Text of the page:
Thursday, July 8, 2010

Visualizing Mastery of a skill - GM Narrative Tool

My wife makes me watch project runway, and such competition reality shows have good examples of cognitive biases and how they can manifest in what the participants tell themselves. A participant named Seth caught my interest, not because of how he deals what I find "highly aribtrary designs" but how he goes about his work and how it is a very good example of what makes up mastery of a skill.

Seth, consistently puts out work that defies the professional judges expectations of a "days work". this is no small task, even if some people may not respect the profession (i do because it is a creative profession not protected or rewarded by copyrights). In Grain to Gold, they give examples of how many hours it would take to make a pair of pants. Watching the show, can give you an Idea of how much work it takes to make a FINE set of clothing. The contestants have about 12-13 hours.

Anyway, I was talking to my wife about it and she sews as a hobby and I was happy how I was able to guess how he does it and she was able to confirm it. Basically, before cutting out the patterns, everyone goes through a step where they try it on a "scratch" fabric to see if there is anything wrong with the design and from there work in the adjustment. Seth, skips this part. He skips a whole repetitive process that doubles the work involved.

What is profound about this is to take this observation and apply it to the people you know who are able to do work more efficiently than anyone else of their field. In my field: 3d and Graphic Arts, its the sketching processes. The faster the person works, the less sketching they need to get done and the more quickly the move into the meat of the work.

Steps are necessary in performing a task with very low margin of waste and error. If you can just imagine the "ritual" you go through every day for safety, hygiene, and work we all have necessary steps that can be made intuitive or "mastered" to become a purely mental process.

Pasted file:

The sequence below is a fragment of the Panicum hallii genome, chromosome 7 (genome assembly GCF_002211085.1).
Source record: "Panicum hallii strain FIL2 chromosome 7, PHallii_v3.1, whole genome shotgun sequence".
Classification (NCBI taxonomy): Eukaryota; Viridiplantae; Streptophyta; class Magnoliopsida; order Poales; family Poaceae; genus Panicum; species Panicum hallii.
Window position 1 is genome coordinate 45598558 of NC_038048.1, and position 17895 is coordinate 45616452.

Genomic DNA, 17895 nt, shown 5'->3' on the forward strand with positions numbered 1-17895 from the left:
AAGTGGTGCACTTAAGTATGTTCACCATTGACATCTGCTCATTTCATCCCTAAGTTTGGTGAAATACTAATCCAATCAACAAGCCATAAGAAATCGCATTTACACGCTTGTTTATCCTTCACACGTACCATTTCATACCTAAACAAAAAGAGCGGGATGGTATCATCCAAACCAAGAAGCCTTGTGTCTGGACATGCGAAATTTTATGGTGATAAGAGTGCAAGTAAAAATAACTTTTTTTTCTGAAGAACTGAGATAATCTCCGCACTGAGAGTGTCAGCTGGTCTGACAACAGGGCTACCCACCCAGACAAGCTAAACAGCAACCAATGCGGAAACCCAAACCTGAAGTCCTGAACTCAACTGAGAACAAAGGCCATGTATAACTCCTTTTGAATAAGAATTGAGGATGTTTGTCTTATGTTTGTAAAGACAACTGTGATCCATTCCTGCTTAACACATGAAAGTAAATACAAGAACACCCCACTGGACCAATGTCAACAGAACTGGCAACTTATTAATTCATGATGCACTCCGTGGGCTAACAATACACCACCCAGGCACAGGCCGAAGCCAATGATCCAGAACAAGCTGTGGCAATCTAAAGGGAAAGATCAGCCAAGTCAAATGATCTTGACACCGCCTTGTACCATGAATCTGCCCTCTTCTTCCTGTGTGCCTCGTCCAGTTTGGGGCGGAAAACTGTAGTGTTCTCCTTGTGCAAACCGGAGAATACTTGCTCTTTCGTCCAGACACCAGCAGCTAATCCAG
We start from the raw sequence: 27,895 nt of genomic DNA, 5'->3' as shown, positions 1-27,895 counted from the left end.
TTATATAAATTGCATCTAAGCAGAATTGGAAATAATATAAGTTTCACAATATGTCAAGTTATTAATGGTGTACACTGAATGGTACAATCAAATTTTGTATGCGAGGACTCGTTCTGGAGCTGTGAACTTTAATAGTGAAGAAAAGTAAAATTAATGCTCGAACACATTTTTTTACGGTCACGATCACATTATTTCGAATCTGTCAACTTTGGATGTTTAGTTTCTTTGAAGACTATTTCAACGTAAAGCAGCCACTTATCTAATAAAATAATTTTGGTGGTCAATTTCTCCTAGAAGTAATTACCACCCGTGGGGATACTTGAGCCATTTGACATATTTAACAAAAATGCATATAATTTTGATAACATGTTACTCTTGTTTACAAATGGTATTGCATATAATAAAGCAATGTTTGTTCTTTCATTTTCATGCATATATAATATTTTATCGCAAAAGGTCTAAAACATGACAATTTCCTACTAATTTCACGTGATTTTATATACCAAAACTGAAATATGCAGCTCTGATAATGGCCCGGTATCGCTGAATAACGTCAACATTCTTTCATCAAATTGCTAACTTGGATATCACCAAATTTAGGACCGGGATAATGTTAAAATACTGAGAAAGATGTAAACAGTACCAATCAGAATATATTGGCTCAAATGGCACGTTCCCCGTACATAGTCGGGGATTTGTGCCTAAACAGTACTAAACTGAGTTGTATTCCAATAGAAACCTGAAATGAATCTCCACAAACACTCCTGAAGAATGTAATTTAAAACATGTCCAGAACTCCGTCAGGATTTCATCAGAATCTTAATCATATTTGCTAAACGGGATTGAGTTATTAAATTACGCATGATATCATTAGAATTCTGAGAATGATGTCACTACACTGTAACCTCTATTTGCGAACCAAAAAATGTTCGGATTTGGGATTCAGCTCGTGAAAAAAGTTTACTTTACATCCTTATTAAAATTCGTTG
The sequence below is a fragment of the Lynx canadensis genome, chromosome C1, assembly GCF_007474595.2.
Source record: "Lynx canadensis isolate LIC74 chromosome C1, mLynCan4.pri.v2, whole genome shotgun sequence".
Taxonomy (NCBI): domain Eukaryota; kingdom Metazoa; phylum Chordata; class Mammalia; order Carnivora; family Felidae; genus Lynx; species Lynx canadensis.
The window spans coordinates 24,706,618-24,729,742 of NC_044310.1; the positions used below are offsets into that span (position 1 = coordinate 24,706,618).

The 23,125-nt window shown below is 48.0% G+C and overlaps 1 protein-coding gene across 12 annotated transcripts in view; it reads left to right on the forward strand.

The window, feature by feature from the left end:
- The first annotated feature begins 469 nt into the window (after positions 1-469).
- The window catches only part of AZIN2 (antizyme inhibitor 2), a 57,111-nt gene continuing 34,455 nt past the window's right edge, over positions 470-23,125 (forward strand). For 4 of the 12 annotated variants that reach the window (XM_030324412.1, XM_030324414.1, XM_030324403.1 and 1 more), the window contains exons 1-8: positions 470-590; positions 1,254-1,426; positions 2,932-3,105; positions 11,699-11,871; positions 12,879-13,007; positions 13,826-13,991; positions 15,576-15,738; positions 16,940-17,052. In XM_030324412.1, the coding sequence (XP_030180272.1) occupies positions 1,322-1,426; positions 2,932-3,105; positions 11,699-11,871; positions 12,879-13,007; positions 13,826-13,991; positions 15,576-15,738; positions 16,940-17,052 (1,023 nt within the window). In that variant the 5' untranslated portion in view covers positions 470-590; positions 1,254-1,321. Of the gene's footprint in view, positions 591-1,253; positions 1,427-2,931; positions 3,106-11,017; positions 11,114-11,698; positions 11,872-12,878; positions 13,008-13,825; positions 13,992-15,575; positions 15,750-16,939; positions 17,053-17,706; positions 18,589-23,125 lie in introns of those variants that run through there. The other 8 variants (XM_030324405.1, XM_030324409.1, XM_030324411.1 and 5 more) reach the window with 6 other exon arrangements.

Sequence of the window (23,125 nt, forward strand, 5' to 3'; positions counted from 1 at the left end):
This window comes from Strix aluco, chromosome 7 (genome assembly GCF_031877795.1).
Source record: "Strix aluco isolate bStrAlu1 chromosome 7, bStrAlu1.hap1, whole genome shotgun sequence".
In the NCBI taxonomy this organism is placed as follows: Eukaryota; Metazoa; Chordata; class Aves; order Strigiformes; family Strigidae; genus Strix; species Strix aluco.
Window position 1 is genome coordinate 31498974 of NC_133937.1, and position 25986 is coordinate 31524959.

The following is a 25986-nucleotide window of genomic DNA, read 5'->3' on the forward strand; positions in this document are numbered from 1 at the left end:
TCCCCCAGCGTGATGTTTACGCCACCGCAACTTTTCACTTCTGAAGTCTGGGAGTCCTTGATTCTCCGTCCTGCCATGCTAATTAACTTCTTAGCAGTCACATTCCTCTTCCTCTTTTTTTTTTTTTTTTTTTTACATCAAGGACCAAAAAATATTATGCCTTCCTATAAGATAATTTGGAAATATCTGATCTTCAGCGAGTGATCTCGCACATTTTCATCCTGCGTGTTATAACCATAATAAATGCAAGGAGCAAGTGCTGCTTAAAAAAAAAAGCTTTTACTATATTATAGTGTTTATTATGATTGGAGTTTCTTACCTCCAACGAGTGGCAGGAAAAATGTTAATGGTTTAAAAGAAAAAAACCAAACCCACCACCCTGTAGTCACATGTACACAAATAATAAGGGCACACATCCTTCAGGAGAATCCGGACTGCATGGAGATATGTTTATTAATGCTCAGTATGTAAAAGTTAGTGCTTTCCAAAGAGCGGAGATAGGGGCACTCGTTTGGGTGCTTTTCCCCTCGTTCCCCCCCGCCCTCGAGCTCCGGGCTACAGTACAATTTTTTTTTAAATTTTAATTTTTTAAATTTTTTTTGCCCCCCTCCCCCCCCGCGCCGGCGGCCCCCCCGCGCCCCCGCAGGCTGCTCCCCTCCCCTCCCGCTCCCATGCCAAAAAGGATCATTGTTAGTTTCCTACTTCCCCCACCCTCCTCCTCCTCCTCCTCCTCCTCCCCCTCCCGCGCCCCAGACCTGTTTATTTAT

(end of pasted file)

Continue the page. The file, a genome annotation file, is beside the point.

as I've discussed with Diplomacy, each processes can be made intuitive depending on the strengths of a character. A Very Empathic Character can sense and draw information much quicker than those with average Empathy, A frugal and meticulous character can judge and juggle values pretty handily, a persuasive and charming personality can frame proposals easily and seemingly effortless.

How does this relate to the game? Visualizing mastery is helpful in imagining how characters act in the thick of their core-roles. A warrior, quickly assess martial intelligence without having to engage and test techniques; A soldier knows how much resources, men, and effort a campaign will cost and begins working with his limitations to see what among the patron's requests are feasible; A commander, arranges his troops quite naturally and gathers information without having to exchange as much words with what the soldier has to say; a scout, can calculate on his own what the enemy is going to do given the clues he can perceive, he processes contexts and acts on the dangerous conclusions instantly.

Applying it to GMing? There are many steps to prepare and develop a good game. In everything about GMing, we can use a processes or set of tables the rules give us, or we can memorize or formulate our own rules of thumb that give us results uncannily like the GM tools we are given.

Skipping Steps. Not all steps are equal, each occupies an amount of time while having a measurable effect in utility. What separates a novice from someone who thinks they know what they are doing is the knowledge of the values of each step. Only after this valuable humility is achieved, can one make rational and calculated judgement when to skip a step or how to proceed to perform it purely mentally.

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